Egyptians praying at Tahrir, 2011
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Egyptians praying at Tahrir, 2011
Last updated: June 8, 2016

Revisiting misconceptions about “chaos” in the Arab region

Banner Icon Three misconceptions are rampant in the mainstream Western discourse about the current catastrophic situation in the Arab region, writes Hisham Bustani.

The first misconception is the existence of a “true”, supra-historic Islam. A raging fight is currently taking place of who truly represents “Islam”. Is it ISIS, al-Qaida, the Muslim Brotherhood, or the versions promoted by different Arab regimes? Presidents Barack Obama and François Hollande have also made their contributions on that aspect by declaring that extremists don’t represent “true” Islam.

My argument is that there is no such thing as a supra-historical “reality” of Islam that is “pure” and “virtuous” as opposed to an evil, violent misrepresentation; or the opposite. Islam, like all other religious and ideological doctrines, is based on texts, and texts are always open to different interpretations that might be explanatory, historic, symbolic, representational, deconstructionist, critical, etc. All such interpretations are equal since they are based on subjective opinions serving certain interests.

There are different readings to the set of different texts of Islam, each tailored to serve a political structure or purpose, resulting in contradictory formats of what is thought to be a single entity. Ruling elites have always had their versions of Islam, mainly based on incriminating dissent and promoting the subordination of lay people to those in charge, resulting in a pacifist, politically-sterile version of Islam; the opposition also had their versions, generally based on the non-representation of the rulers to the “true essence” of Islam, where man is enslaved only to God but to no other, resulting in a militant, politically-active version of Islam. Both versions are exclusivist, enforcing their own version of Islam as the only “true” one: confiscating politics, and suppressing dissent. A claim on a “true” Islam (whatever the version was) is only aimed at concentrating power, confiscating political debate, and crippling opposition.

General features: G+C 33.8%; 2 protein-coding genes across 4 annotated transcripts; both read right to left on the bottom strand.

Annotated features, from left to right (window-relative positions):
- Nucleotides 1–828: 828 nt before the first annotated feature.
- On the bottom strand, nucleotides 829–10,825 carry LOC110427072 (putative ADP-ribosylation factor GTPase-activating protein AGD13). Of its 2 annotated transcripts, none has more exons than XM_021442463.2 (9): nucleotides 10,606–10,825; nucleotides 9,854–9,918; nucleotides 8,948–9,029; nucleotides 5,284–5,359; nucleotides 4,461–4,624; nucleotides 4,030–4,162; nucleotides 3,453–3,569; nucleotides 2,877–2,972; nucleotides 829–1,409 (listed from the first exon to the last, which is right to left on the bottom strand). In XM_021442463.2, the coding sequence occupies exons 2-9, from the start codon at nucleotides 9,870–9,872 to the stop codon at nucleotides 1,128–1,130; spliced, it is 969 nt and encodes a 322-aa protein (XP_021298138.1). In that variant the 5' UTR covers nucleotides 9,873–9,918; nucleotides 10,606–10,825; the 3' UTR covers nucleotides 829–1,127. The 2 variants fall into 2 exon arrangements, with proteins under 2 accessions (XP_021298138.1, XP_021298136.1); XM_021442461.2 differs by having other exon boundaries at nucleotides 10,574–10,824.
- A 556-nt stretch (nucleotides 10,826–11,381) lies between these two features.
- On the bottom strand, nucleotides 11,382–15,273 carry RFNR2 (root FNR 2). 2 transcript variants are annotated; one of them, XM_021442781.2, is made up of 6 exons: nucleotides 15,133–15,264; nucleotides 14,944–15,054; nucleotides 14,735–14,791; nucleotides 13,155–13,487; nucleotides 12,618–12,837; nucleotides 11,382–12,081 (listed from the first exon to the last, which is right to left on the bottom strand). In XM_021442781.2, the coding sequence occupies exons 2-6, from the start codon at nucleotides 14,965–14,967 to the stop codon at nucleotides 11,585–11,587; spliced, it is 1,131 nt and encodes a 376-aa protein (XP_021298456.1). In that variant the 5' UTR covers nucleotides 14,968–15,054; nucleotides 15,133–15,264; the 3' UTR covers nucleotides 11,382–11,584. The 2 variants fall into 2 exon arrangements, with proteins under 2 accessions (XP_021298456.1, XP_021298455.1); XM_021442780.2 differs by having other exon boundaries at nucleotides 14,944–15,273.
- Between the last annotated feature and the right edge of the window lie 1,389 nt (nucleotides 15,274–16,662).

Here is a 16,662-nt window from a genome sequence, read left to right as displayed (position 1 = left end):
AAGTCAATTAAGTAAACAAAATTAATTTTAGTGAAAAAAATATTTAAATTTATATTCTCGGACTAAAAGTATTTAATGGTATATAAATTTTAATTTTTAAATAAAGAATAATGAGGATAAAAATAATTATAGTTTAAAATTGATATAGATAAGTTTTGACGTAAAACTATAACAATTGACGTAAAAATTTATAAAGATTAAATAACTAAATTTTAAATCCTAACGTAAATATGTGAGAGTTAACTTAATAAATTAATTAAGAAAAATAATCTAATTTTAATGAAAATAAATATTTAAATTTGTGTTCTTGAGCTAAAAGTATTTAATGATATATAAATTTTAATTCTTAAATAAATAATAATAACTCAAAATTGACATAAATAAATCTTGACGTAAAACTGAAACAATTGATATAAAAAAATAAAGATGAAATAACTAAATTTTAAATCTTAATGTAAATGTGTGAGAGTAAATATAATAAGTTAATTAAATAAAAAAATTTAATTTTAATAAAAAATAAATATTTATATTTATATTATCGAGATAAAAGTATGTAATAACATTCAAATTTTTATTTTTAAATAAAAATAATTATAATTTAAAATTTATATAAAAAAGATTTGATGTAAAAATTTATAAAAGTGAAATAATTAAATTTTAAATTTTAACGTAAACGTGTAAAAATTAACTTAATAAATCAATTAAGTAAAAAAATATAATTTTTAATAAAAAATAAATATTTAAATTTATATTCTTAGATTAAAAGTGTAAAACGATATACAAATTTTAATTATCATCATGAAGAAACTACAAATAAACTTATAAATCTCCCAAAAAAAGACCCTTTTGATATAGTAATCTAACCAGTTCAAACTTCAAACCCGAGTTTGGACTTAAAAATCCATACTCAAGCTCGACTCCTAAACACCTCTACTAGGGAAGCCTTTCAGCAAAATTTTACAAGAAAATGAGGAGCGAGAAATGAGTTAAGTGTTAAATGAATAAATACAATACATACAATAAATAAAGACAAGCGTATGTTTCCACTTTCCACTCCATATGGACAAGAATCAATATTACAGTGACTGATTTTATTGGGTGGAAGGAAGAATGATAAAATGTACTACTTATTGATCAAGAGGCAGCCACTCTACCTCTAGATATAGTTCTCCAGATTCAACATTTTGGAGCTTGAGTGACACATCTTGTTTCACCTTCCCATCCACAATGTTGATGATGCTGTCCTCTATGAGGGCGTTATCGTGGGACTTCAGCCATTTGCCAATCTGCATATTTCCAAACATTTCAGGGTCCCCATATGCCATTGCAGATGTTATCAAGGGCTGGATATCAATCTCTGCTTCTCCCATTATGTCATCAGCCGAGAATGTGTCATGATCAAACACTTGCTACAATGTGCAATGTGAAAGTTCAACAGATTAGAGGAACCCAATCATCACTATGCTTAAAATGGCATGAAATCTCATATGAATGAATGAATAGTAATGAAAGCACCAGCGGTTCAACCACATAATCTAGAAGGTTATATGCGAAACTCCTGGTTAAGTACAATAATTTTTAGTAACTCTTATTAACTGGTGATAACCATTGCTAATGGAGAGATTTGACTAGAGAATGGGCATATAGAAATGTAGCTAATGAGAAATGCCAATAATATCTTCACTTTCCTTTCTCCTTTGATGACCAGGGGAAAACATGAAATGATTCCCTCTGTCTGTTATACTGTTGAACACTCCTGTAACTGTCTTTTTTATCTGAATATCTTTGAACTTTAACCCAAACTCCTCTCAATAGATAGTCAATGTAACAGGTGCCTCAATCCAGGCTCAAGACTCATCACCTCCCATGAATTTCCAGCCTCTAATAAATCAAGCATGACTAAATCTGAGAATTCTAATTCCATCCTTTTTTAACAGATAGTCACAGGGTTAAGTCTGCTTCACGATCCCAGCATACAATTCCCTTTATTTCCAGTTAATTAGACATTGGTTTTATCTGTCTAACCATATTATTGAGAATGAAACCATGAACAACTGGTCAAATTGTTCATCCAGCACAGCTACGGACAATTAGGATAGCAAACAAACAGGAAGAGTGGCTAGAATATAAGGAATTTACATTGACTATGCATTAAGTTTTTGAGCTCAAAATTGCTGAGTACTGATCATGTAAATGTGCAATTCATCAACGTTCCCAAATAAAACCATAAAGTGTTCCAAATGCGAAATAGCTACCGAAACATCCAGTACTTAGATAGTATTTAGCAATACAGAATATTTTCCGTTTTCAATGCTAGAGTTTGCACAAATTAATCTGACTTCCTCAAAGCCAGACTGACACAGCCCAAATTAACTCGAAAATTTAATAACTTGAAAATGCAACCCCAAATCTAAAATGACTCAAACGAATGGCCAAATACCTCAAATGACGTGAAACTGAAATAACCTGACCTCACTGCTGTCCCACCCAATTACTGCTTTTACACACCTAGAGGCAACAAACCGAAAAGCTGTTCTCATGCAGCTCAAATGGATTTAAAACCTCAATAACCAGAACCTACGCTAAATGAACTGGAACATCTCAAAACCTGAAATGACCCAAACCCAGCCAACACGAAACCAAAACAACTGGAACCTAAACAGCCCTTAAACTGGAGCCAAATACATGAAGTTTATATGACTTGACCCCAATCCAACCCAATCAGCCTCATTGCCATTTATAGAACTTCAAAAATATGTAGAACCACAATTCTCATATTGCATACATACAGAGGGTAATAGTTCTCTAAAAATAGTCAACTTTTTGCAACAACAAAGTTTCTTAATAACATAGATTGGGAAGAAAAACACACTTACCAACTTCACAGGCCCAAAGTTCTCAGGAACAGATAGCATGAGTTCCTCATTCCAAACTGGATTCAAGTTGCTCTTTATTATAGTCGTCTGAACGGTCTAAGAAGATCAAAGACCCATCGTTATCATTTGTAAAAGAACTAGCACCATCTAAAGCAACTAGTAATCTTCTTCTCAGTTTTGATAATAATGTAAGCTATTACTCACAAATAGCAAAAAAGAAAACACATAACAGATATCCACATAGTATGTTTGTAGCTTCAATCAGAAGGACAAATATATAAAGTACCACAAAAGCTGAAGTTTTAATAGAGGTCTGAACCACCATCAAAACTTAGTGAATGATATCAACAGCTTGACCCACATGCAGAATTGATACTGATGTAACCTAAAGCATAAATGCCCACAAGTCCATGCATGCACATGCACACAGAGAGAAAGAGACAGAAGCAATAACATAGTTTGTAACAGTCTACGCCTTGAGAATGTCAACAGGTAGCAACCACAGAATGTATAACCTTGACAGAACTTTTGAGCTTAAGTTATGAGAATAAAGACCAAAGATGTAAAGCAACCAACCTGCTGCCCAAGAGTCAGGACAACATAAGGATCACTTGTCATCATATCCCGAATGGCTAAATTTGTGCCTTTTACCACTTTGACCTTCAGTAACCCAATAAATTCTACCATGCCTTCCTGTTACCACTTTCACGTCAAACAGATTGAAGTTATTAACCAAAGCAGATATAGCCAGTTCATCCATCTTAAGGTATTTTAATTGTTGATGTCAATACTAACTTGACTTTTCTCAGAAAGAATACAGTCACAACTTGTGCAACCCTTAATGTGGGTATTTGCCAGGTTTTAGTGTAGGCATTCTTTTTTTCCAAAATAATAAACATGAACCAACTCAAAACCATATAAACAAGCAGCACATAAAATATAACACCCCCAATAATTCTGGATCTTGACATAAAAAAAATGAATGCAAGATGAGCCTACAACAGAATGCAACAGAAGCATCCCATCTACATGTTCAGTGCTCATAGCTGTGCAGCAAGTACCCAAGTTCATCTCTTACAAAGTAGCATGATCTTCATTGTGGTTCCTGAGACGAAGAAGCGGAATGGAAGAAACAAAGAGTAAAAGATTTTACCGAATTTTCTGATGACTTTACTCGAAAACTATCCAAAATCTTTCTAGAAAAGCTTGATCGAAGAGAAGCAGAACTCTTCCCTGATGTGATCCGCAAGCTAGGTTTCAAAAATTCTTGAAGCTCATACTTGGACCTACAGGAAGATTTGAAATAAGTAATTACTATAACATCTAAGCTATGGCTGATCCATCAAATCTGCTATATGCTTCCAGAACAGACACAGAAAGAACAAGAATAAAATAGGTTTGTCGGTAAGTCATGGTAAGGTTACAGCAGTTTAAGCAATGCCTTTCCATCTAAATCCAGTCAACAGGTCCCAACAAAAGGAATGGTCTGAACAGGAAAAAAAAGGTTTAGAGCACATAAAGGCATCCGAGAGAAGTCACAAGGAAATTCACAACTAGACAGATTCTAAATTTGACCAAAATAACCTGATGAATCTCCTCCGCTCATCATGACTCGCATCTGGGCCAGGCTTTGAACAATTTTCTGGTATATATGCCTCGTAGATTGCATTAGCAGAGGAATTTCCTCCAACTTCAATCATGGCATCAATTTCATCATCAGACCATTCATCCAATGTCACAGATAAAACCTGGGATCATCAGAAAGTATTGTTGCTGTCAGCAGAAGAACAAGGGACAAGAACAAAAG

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This leads us to the second misconception: The apolitical nature of extremist Islamic groups. The Islamist extremist religious groups plaguing the Arab region, are not just “religious fanatics”, or unrestrained psychopaths. In their core, they are political constructs representing a very violent reaction to the status quo.

In his essay “ISIS is a revolution”, Scott Atran compared ISIS to the French and other known revolutions, and mentioned the use of terror as a political tool (the guillotine vs. sword beheadings). He made clear that terrorism is a tool of political protest and change.

What are the terrorists protesting and what do they want to change? The same thing the Arab uprisings came out to accomplish, but to a different end: the removal of subordinate, corrupt, fragmented, oppressive regimes (keep in mind that Arab regimes oppressed both secular and religious opposition all the same).  

There is one major difference however: The massive crowds of the Arab uprisings, who generally hoped for political democracy, economic equality and public liberties had no political structures capable of enforcing their demands and building their alternatives; throughout their long reign, the Arab regimes had made an excellent career in destroying and coopting such structures (political parties, trade unions, etc). The only institution that was left alone was religion, and on different levels: a formal state-sponsored follow-the-ruler version of Islam; a socially-based advocacy-type of organized Islam that was a good tool/ally to the regimes during the leftist/nationalist tide of the 1950s-1970s, well-institutionalized because of state tolerance (the Muslim Brotherhood); and a modern, fundamentalist, networked, militant, armed Sunni Islam that was sponsored by the USA and Saudi Arabia during the Cold War to fight a proxy war with the Soviets in Afghanistan (the Mujahedeen), and a similar Shiite version sponsored regionally by Iran after the 1979 Islamic Revolution.